Now, I have not verified that it is true, and it is certainly not kind, but you might find it useful: I think that the hecklers and cancelers have their own filter and it goes something like: “Will I like to hear it?”

    Not any different from the music they listen to or the TV shows they watch.And for them, I would paraphrase another quote of dubious origin: If you want people to listen, say what amuses them!

    nk (1d9030)

  6. I disagree with one point. If I go to a place where I know that Nick Fuentes is speaking, I have a duty to listen. But I am not going to do that. What I do not have is the right to interfere with whom consenting adults choose to hear speak. Even if the speaker is Vladimir Putin.

    Kevin M (38e250)

  7. I suspect that if a jury started heckling witnesses or even lawyers, there would be consequences.

    Kevin M (38e250)

  8. Cancel culture is better then a re-education camp. The corporate establishment and democratic party leadership allows the democratic party left to blow off steam in away that doesn’t threaten the deep state. No Bernie Sanders or putting conservatives in re-education camps so you can have this instead. Will let AOC and the squad run around to soothe the lefts rustled feathers.

    asset (f6d11b)

  9. The thing that is being missed is that the editorial was really all about coming after Republicans, because the GOP is against having teacher led convos/indoctrination into the LGBTQ community, especially for young kids. They’re against what are porn books in schools for kids, for parental involvement. Read the end of the 3rd paragraph, then paragraphs down near the end, and you’ll see this. The swipes at the left are small and just made to seem like is about all.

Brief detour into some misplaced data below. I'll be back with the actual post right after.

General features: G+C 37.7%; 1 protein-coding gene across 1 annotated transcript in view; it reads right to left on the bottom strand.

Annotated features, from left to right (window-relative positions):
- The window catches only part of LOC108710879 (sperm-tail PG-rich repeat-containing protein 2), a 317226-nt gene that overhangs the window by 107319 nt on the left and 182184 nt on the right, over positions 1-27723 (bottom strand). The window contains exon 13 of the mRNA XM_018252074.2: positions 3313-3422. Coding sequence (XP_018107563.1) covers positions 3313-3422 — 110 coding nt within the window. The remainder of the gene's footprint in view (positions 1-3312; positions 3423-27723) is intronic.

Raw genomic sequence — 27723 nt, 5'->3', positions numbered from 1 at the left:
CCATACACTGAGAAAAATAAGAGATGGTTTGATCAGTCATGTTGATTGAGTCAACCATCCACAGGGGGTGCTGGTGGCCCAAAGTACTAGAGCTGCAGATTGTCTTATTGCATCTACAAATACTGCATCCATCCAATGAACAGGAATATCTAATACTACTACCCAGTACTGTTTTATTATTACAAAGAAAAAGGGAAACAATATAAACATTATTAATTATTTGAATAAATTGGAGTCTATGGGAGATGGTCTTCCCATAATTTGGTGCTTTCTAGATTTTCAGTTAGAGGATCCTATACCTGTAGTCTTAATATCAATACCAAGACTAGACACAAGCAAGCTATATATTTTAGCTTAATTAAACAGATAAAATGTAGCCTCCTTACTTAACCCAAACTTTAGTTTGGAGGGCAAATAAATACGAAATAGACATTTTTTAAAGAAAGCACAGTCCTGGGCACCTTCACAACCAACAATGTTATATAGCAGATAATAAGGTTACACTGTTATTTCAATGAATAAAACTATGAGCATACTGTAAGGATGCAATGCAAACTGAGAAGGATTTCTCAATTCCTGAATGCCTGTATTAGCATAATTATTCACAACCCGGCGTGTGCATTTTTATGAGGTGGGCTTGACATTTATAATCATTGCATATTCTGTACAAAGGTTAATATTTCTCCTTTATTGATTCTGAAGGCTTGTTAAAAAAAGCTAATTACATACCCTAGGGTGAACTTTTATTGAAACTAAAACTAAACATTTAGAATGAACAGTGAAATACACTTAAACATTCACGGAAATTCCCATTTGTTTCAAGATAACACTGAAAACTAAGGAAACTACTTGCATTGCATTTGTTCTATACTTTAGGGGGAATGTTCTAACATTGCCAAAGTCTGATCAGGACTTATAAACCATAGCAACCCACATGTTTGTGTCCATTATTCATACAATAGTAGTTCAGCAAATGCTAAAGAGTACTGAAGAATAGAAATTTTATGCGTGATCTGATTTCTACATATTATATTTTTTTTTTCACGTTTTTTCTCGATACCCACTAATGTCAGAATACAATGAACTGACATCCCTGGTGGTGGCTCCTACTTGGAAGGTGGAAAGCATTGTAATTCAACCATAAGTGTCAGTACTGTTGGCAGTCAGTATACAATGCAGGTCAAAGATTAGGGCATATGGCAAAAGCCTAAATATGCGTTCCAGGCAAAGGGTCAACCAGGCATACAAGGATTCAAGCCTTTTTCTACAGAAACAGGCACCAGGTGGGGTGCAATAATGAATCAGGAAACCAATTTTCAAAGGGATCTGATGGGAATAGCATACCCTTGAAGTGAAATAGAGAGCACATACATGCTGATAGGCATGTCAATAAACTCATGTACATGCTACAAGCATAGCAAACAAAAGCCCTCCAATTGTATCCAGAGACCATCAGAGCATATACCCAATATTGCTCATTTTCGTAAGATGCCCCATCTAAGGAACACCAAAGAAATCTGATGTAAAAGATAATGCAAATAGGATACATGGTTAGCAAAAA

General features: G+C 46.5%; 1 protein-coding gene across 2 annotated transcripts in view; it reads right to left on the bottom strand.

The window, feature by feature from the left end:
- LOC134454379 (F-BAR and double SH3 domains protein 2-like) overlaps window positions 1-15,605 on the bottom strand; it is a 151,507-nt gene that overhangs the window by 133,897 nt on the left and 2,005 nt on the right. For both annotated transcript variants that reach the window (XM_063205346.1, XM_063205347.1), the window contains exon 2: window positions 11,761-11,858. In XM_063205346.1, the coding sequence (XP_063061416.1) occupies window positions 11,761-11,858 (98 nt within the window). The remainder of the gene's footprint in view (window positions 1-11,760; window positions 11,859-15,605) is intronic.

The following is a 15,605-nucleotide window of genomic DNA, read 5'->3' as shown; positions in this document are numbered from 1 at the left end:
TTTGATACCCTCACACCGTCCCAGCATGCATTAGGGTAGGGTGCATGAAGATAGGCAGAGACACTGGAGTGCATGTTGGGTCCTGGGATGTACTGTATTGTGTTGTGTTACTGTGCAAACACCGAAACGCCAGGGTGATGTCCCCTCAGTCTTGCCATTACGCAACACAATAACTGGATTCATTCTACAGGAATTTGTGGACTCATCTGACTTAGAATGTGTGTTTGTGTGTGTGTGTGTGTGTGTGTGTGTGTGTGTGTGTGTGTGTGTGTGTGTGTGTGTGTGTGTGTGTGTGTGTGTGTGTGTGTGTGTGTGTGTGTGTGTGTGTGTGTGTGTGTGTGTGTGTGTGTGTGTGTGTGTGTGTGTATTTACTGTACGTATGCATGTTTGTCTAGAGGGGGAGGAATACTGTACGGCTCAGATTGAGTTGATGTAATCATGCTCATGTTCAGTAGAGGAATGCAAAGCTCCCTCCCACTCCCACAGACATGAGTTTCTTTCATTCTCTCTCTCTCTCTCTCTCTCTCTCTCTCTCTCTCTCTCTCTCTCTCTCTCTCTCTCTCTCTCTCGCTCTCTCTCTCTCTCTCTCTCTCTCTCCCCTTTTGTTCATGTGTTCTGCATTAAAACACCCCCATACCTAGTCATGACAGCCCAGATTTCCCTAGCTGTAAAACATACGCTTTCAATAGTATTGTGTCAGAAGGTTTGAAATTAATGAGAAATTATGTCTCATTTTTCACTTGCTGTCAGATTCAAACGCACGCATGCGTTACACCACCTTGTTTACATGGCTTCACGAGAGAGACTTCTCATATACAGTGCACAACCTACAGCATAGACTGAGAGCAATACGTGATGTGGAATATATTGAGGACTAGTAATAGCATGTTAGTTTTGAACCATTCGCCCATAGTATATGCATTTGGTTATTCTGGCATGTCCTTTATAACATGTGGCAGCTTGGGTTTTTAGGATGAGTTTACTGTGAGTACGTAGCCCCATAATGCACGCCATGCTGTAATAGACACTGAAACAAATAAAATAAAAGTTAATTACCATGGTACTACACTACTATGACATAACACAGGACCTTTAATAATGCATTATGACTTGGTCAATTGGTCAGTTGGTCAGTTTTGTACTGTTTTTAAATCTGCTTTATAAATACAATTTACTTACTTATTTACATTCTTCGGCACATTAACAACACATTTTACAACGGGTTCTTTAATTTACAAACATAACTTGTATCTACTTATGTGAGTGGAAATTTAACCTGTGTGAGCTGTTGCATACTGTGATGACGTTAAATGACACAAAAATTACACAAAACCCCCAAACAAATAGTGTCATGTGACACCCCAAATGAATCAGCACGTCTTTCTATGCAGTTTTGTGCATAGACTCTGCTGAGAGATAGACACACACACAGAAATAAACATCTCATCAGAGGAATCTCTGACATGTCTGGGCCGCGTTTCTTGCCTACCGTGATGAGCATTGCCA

William Teach (a1c5ca)

  10. Cancel culture is better then a re-education camp.

    Really? That’s like saying “Forcible conversion to Christianity is better than Auschwitz.”

    No Bernie Sanders or putting conservatives in re-education camps so you can have this instead.

    This sounds like you advocate putting conservatives in re-education camps. If so, you should not be posting here.

    Kevin M (38e250)

  11. I think the problem is two-fold. 1st, as long as the speech being cancelled is speech we disagree with, it’s too easy to be OK with that (see comment 9). The second is that we don’t know the difference between our opinions/viewpoint and facts anymore. I don’t have to listen to your disagreement with me if my opinion is a fact and not just my opinion or my viewpoint. However, if my opinion is just my opinion, maybe I’d need to listen because there’s a chance my opinion might be fallible.

    Nic (896fdf)

  12. Excellent piece, Patrick. Becoming a good listener is hard for some people to master. I tend to think that these are very close-minded individuals who refuse to be challenged on their thoughts and ideas. I don’t think it’s always because they just believe themselves to be right, but I think it’s frequently because they are afraid that they will discover that they are wrong and their peers might find out. These are tribal beings, and keeping in lockstep with their fellow tribe members supersedes all else. Except for those few individuals who manage to remain a tad bit open to listening to different ideas or angles of an issue. Fear is just a merciless mistress.

    Dana (5395f9)

  13. It’s not so much that the cancelers don’t want to listen – what really motivates them is that they don’t others to hear because the ideas are so terrible – and they’ll give reasons for saying they are terrible.